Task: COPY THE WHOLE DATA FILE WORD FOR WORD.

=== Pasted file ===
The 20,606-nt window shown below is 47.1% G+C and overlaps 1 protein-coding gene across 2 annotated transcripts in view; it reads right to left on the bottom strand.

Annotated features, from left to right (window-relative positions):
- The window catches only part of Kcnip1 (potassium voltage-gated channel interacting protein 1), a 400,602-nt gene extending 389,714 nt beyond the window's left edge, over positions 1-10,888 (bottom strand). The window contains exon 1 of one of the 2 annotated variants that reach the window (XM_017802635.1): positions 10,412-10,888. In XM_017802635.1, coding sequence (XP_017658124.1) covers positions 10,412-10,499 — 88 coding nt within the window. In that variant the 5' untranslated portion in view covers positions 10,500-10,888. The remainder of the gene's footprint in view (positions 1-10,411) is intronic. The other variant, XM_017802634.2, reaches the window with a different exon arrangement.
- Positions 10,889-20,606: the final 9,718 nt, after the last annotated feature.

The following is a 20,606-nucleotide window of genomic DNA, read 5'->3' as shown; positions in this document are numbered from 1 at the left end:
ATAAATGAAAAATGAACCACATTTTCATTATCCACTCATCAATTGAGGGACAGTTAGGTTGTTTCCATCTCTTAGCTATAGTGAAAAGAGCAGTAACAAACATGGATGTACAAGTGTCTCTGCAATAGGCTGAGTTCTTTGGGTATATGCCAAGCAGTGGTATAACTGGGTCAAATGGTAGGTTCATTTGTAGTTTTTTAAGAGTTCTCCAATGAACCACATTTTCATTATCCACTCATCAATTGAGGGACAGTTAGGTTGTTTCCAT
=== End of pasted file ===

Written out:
The 20,606-nt window shown below is 47.1% G+C and overlaps 1 protein-coding gene across 2 annotated transcripts in view; it reads right to left on the bottom strand.

Annotated features, from left to right (window-relative positions):
- The window catches only part of Kcnip1 (potassium voltage-gated channel interacting protein 1), a 400,602-nt gene extending 389,714 nt beyond the window's left edge, over positions 1-10,888 (bottom strand). The window contains exon 1 of one of the 2 annotated variants that reach the window (XM_017802635.1): positions 10,412-10,888. In XM_017802635.1, coding sequence (XP_017658124.1) covers positions 10,412-10,499 — 88 coding nt within the window. In that variant the 5' untranslated portion in view covers positions 10,500-10,888. The remainder of the gene's footprint in view (positions 1-10,411) is intronic. The other variant, XM_017802634.2, reaches the window with a different exon arrangement.
- Positions 10,889-20,606: the final 9,718 nt, after the last annotated feature.

The following is a 20,606-nucleotide window of genomic DNA, read 5'->3' as shown; positions in this document are numbered from 1 at the left end:
ATAAATGAAAAATGAACCACATTTTCATTATCCACTCATCAATTGAGGGACAGTTAGGTTGTTTCCATCTCTTAGCTATAGTGAAAAGAGCAGTAACAAACATGGATGTACAAGTGTCTCTGCAATAGGCTGAGTTCTTTGGGTATATGCCAAGCAGTGGTATAACTGGGTCAAATGGTAGGTTCATTTGTAGTTTTTTAAGAGTTCTCCAATGAACCACATTTTCATTATCCACTCATCAATTGAGGGACAGTTAGGTTGTTTCCAT